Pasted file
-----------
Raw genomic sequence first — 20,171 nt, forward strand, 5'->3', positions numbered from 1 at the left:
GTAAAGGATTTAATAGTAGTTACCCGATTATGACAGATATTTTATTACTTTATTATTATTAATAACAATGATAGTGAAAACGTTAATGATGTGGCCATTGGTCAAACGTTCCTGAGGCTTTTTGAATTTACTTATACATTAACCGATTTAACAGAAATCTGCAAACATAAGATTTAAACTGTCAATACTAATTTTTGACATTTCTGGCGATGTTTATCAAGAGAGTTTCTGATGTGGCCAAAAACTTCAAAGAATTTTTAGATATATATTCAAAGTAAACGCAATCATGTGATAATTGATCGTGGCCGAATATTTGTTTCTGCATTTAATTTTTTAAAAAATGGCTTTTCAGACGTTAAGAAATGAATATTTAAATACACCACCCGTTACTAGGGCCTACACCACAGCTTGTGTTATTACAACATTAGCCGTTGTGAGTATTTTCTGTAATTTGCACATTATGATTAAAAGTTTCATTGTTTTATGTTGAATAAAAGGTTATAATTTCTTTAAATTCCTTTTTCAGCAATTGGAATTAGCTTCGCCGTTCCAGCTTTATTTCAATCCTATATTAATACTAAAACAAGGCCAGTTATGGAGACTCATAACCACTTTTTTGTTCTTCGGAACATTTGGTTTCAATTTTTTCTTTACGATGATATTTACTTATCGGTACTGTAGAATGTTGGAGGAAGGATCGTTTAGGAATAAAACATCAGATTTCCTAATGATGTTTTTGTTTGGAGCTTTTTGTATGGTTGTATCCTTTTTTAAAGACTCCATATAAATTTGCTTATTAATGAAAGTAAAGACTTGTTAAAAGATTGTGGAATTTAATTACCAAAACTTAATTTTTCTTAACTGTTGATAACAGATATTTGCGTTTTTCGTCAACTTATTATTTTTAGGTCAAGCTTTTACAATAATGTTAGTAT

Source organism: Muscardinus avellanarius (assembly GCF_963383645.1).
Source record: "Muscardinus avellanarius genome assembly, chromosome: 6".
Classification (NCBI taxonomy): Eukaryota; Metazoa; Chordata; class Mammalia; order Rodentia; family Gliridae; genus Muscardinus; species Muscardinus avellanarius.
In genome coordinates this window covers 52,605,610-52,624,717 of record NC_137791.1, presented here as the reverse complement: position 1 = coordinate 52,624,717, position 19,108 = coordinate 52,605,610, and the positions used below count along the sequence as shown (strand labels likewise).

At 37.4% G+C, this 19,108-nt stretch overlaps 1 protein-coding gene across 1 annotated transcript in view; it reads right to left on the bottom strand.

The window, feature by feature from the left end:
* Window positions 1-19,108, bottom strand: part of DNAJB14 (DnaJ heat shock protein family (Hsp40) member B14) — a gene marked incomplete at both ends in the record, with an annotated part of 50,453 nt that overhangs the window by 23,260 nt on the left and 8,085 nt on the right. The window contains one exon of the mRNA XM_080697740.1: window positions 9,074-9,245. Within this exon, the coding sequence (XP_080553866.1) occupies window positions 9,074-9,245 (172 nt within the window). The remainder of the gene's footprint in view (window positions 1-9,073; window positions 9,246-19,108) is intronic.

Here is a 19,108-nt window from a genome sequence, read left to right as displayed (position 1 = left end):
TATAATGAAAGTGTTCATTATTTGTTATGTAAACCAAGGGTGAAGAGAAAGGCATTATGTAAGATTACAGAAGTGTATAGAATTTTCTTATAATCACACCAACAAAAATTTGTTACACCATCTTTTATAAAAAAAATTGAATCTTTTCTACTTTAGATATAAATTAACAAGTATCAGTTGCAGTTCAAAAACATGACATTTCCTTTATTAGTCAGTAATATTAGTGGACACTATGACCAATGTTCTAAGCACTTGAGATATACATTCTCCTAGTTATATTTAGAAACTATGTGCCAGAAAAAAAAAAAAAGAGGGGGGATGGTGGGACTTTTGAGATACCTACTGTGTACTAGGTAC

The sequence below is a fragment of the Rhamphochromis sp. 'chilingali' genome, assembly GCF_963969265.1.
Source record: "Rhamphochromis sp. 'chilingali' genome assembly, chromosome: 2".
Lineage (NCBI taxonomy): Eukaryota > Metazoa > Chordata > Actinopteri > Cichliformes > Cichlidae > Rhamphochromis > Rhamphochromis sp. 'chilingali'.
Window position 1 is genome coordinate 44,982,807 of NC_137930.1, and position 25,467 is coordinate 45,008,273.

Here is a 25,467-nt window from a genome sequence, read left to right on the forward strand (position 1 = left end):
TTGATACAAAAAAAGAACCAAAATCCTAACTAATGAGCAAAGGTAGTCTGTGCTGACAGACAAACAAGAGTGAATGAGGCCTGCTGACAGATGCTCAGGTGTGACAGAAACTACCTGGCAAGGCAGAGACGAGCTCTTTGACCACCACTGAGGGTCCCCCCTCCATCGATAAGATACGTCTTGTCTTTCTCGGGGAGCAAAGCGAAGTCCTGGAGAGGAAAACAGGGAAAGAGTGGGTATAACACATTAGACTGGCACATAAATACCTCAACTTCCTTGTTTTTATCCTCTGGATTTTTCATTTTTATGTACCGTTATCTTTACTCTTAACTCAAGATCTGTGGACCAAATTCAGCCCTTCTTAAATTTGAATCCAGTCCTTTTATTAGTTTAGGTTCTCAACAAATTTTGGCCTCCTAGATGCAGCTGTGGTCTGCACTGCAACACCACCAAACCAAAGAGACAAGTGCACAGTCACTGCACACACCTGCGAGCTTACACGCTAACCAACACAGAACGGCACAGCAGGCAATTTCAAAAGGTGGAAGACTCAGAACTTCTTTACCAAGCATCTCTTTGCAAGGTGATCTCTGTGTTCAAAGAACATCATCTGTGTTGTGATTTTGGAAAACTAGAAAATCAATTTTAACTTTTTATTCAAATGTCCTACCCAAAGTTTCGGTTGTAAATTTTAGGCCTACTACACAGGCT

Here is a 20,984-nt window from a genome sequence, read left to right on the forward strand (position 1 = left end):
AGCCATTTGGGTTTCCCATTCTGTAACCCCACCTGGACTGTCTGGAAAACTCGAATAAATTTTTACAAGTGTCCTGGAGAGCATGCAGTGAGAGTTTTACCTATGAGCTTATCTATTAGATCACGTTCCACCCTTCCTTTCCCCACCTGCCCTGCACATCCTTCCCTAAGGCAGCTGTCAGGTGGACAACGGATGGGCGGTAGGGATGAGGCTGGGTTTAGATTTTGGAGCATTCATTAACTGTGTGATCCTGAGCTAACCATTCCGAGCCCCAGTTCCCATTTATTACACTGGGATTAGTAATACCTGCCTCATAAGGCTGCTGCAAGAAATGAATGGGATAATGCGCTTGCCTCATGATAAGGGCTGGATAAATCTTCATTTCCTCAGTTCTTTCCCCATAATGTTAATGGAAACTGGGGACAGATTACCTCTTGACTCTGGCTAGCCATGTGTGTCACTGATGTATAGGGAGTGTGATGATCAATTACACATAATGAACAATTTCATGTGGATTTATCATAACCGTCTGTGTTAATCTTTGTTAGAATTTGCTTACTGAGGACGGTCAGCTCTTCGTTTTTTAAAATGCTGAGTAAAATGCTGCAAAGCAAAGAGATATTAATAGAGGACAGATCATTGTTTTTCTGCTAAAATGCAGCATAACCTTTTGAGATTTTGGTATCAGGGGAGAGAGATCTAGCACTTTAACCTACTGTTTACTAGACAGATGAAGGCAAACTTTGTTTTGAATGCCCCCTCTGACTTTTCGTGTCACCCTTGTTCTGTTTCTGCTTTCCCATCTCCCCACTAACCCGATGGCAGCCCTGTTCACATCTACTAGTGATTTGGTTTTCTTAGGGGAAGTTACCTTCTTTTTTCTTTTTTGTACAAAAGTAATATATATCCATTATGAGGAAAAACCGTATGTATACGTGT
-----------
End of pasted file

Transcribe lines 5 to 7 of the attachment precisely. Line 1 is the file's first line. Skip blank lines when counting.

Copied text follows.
Classification (NCBI taxonomy): Eukaryota; Metazoa; Chordata; class Mammalia; order Rodentia; family Gliridae; genus Muscardinus; species Muscardinus avellanarius.
In genome coordinates this window covers 52,605,610-52,624,717 of record NC_137791.1, presented here as the reverse complement: position 1 = coordinate 52,624,717, position 19,108 = coordinate 52,605,610, and the positions used below count along the sequence as shown (strand labels likewise).

At 37.4% G+C, this 19,108-nt stretch overlaps 1 protein-coding gene across 1 annotated transcript in view; it reads right to left on the bottom strand.